How to Tell Your Friend They're a Bad Listener
Friendship is a two-way street, and you should always be treated with respect.
Listening to others is one of the best ways to show respect. If you find yourself with a friend who constantly violates this unspoken friendship rule, these are the steps you can take to turn the situation around.
Call Attention to the Problem
If you internalize your feelings, nothing will ever get solved. When you have a friend who makes you feel bad with their lack of listening, you need to speak up. The sooner you do it, the better for the situation. Don't let things get out of control because you decided to stay quiet. If you've determined your friend is a habitually bad listener, ask to speak to them in private about this.
Get to the Root of the Cause
Instead of letting accusations fly, let yourself get to the root of the cause. Every person goes through different things and maybe they are acting up for a valid reason. When you speak to them about their behavior, start by giving them a chance to explain what's going on. A simple sentence like, "I really appreciate our friendship, but have noticed you don't enjoy listening to me recently," is a good starter. After the fact is stated, give them a chance to present their side of the story. You can follow with, "Have you noticed this as well? Is there something going on that you want to talk about?" These questions are open-ended enough that they shouldn't put anybody on the defense.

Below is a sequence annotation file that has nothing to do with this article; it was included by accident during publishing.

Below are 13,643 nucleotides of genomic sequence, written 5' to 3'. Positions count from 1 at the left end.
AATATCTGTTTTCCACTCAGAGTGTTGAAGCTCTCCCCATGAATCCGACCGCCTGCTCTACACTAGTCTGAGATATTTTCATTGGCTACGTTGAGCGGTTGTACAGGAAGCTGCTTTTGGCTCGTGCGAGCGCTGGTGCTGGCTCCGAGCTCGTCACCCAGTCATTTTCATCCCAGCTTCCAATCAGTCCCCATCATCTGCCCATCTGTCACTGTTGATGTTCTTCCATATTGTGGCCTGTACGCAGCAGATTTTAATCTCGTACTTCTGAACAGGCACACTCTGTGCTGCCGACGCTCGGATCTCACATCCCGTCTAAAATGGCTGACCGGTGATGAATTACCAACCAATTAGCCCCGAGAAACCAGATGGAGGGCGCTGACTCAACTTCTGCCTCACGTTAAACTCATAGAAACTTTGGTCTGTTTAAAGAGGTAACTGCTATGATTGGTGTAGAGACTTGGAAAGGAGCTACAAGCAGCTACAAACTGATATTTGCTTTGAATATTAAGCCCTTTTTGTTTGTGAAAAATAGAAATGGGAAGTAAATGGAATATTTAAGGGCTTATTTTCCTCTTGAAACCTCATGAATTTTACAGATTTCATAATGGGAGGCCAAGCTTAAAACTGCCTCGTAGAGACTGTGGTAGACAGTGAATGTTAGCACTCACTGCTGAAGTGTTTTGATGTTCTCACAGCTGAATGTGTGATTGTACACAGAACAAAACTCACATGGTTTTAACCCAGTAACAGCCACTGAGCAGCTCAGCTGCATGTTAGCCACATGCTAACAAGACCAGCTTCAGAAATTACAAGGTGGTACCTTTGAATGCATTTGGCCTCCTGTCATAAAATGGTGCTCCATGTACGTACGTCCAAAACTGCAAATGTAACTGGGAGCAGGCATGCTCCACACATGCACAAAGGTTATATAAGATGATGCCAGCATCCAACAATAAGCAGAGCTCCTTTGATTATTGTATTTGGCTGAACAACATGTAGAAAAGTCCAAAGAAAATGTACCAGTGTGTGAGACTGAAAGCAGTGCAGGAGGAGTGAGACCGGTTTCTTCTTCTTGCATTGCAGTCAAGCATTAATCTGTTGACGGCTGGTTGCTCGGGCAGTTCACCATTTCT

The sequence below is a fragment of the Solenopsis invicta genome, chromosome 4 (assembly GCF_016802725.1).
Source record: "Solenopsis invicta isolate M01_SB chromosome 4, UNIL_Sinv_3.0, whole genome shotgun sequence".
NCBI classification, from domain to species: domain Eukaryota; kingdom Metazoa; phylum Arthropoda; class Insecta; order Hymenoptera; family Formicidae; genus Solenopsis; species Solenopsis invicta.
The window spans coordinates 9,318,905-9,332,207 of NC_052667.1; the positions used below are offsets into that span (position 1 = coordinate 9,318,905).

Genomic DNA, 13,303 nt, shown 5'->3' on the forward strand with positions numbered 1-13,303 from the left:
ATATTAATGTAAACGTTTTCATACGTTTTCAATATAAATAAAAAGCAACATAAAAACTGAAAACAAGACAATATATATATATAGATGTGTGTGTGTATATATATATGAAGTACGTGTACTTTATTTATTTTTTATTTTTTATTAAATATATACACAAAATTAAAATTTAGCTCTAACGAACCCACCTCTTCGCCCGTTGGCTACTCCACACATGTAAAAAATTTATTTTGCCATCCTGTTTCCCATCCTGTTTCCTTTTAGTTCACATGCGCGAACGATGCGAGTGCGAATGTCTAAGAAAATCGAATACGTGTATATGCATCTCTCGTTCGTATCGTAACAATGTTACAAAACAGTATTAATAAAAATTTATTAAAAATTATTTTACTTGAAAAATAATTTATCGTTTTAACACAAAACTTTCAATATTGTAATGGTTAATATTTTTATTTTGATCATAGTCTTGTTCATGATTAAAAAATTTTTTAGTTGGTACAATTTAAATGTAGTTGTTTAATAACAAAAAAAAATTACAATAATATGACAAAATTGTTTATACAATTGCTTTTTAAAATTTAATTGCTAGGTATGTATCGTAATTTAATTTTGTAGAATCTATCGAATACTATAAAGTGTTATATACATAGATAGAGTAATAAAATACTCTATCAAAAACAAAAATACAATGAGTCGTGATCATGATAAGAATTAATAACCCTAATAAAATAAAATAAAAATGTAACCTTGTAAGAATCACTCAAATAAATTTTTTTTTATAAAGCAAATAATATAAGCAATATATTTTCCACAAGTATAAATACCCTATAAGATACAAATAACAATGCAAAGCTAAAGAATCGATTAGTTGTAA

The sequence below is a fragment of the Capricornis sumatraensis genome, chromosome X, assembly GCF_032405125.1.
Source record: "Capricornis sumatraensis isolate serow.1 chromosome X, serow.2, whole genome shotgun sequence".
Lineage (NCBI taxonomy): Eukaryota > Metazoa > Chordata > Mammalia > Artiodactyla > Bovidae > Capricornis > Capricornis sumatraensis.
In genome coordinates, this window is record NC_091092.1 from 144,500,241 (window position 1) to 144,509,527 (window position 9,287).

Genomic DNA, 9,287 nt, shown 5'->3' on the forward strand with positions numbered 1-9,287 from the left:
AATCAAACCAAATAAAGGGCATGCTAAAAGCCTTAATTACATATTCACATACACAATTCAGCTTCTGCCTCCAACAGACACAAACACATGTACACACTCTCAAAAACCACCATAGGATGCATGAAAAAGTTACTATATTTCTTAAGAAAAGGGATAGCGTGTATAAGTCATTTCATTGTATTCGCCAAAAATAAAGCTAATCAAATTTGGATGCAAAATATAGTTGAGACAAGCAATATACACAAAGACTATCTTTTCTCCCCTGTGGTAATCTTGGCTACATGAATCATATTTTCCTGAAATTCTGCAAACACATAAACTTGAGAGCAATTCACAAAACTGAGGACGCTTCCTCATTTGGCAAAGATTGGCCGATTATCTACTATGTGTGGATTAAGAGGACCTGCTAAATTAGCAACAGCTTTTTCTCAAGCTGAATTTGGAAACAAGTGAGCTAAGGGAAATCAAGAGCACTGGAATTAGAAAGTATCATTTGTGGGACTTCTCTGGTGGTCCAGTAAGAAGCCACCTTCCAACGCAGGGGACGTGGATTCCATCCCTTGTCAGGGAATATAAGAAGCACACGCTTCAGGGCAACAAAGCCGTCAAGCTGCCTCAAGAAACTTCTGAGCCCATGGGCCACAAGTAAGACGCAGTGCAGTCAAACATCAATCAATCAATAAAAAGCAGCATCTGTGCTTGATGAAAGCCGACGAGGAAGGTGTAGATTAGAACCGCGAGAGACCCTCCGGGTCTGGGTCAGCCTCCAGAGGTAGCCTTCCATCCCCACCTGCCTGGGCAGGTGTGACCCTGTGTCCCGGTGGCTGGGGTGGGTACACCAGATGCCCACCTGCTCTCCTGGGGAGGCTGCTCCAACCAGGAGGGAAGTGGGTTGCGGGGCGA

Use Pauses to Your Benefit
After you open up the conversation, use silence to your benefit. In tough situations, we are tempted to fill the silence with words. If your friend takes time to answer, don't jump in to do the job for them. Use pauses to your benefit and make them feel as if they need to fill the conversation. After you start, sit back and let them do the talking.
Decide Where to Take the Convo
If your friend admits to a situation like a hard time at home being the cause of their bad listening, you should decide where to take the convo next. Offer your support and let them know you'll always be there, no matter what. If your friend states that they are being a bad listener on purpose because they have an ax to grind with you, hammer out what to do next. If they were simply careless and didn't realize they were hurting your feelings, make sure the conversation leads you to a place where you both know this won't happen again.
Wrap It Up
There's no need to prolong a hard conversation. After you two hash out what was causing the behavior and what course of action you want to take, wrap up the convo and move on. Don't hold grudges or follow up with lengthy texts. Allow the constructive conversation to sink in, and be confident that politely approaching your friend about their listening was the best course of action.
If your friend is still acting up, find out if it's because they're jealous of your relationship with your S.O., HERE!